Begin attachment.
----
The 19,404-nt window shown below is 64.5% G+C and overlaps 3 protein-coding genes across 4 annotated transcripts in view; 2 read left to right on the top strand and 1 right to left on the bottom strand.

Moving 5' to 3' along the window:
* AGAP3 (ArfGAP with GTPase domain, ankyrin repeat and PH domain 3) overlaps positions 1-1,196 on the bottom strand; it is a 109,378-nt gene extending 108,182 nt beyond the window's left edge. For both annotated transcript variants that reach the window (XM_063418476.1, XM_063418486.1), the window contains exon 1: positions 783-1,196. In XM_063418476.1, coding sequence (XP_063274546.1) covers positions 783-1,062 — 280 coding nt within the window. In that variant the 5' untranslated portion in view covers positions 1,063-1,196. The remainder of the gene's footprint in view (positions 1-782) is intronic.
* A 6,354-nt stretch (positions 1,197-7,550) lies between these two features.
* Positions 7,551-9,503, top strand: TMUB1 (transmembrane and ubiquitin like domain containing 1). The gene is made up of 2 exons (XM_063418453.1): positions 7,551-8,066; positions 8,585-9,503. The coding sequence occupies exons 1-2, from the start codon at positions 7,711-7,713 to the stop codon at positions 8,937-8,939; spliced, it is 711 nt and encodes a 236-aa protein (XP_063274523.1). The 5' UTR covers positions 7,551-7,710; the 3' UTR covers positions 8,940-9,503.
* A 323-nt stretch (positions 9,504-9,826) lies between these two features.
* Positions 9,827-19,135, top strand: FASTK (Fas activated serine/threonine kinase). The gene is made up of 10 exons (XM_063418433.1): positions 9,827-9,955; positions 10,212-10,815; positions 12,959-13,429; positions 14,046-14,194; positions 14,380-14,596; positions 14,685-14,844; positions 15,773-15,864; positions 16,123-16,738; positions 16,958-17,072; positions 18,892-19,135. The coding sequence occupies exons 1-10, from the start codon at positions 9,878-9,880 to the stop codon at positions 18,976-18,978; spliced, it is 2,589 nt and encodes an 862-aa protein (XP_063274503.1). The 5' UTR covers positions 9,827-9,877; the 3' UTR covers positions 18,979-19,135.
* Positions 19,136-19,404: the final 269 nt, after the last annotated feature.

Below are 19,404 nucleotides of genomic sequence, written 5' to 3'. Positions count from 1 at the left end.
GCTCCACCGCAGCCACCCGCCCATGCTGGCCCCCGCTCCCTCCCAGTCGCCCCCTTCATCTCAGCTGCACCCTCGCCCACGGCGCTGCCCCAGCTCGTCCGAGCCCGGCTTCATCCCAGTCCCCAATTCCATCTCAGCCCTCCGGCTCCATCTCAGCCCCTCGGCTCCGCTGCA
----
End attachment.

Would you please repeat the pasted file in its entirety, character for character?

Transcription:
The 19,404-nt window shown below is 64.5% G+C and overlaps 3 protein-coding genes across 4 annotated transcripts in view; 2 read left to right on the top strand and 1 right to left on the bottom strand.

Moving 5' to 3' along the window:
* AGAP3 (ArfGAP with GTPase domain, ankyrin repeat and PH domain 3) overlaps positions 1-1,196 on the bottom strand; it is a 109,378-nt gene extending 108,182 nt beyond the window's left edge. For both annotated transcript variants that reach the window (XM_063418476.1, XM_063418486.1), the window contains exon 1: positions 783-1,196. In XM_063418476.1, coding sequence (XP_063274546.1) covers positions 783-1,062 — 280 coding nt within the window. In that variant the 5' untranslated portion in view covers positions 1,063-1,196. The remainder of the gene's footprint in view (positions 1-782) is intronic.
* A 6,354-nt stretch (positions 1,197-7,550) lies between these two features.
* Positions 7,551-9,503, top strand: TMUB1 (transmembrane and ubiquitin like domain containing 1). The gene is made up of 2 exons (XM_063418453.1): positions 7,551-8,066; positions 8,585-9,503. The coding sequence occupies exons 1-2, from the start codon at positions 7,711-7,713 to the stop codon at positions 8,937-8,939; spliced, it is 711 nt and encodes a 236-aa protein (XP_063274523.1). The 5' UTR covers positions 7,551-7,710; the 3' UTR covers positions 8,940-9,503.
* A 323-nt stretch (positions 9,504-9,826) lies between these two features.
* Positions 9,827-19,135, top strand: FASTK (Fas activated serine/threonine kinase). The gene is made up of 10 exons (XM_063418433.1): positions 9,827-9,955; positions 10,212-10,815; positions 12,959-13,429; positions 14,046-14,194; positions 14,380-14,596; positions 14,685-14,844; positions 15,773-15,864; positions 16,123-16,738; positions 16,958-17,072; positions 18,892-19,135. The coding sequence occupies exons 1-10, from the start codon at positions 9,878-9,880 to the stop codon at positions 18,976-18,978; spliced, it is 2,589 nt and encodes an 862-aa protein (XP_063274503.1). The 5' UTR covers positions 9,827-9,877; the 3' UTR covers positions 18,979-19,135.
* Positions 19,136-19,404: the final 269 nt, after the last annotated feature.

Below are 19,404 nucleotides of genomic sequence, written 5' to 3'. Positions count from 1 at the left end.
GCTCCACCGCAGCCACCCGCCCATGCTGGCCCCCGCTCCCTCCCAGTCGCCCCCTTCATCTCAGCTGCACCCTCGCCCACGGCGCTGCCCCAGCTCGTCCGAGCCCGGCTTCATCCCAGTCCCCAATTCCATCTCAGCCCTCCGGCTCCATCTCAGCCCCTCGGCTCCGCTGCA